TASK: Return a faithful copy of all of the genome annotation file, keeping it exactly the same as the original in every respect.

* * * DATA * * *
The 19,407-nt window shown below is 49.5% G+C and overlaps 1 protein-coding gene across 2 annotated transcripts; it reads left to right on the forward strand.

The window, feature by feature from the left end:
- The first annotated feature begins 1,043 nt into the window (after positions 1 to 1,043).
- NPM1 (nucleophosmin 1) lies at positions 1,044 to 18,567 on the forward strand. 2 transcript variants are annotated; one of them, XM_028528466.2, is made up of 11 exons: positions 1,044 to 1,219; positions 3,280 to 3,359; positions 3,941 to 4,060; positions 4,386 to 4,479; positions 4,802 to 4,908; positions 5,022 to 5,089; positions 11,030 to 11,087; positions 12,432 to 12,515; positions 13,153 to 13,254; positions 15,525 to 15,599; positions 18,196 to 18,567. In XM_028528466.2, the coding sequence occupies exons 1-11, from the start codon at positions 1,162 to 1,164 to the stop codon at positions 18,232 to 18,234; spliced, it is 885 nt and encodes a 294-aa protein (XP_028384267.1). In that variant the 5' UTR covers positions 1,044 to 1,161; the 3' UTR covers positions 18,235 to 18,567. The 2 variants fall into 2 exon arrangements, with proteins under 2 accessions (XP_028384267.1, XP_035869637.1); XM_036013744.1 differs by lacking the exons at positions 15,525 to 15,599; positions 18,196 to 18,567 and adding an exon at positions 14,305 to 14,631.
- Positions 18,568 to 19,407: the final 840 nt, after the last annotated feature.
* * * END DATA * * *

The 19,407-nt window shown below is 49.5% G+C and overlaps 1 protein-coding gene across 2 annotated transcripts; it reads left to right on the forward strand.

The window, feature by feature from the left end:
- The first annotated feature begins 1,043 nt into the window (after positions 1 to 1,043).
- NPM1 (nucleophosmin 1) lies at positions 1,044 to 18,567 on the forward strand. 2 transcript variants are annotated; one of them, XM_028528466.2, is made up of 11 exons: positions 1,044 to 1,219; positions 3,280 to 3,359; positions 3,941 to 4,060; positions 4,386 to 4,479; positions 4,802 to 4,908; positions 5,022 to 5,089; positions 11,030 to 11,087; positions 12,432 to 12,515; positions 13,153 to 13,254; positions 15,525 to 15,599; positions 18,196 to 18,567. In XM_028528466.2, the coding sequence occupies exons 1-11, from the start codon at positions 1,162 to 1,164 to the stop codon at positions 18,232 to 18,234; spliced, it is 885 nt and encodes a 294-aa protein (XP_028384267.1). In that variant the 5' UTR covers positions 1,044 to 1,161; the 3' UTR covers positions 18,235 to 18,567. The 2 variants fall into 2 exon arrangements, with proteins under 2 accessions (XP_028384267.1, XP_035869637.1); XM_036013744.1 differs by lacking the exons at positions 15,525 to 15,599; positions 18,196 to 18,567 and adding an exon at positions 14,305 to 14,631.
- Positions 18,568 to 19,407: the final 840 nt, after the last annotated feature.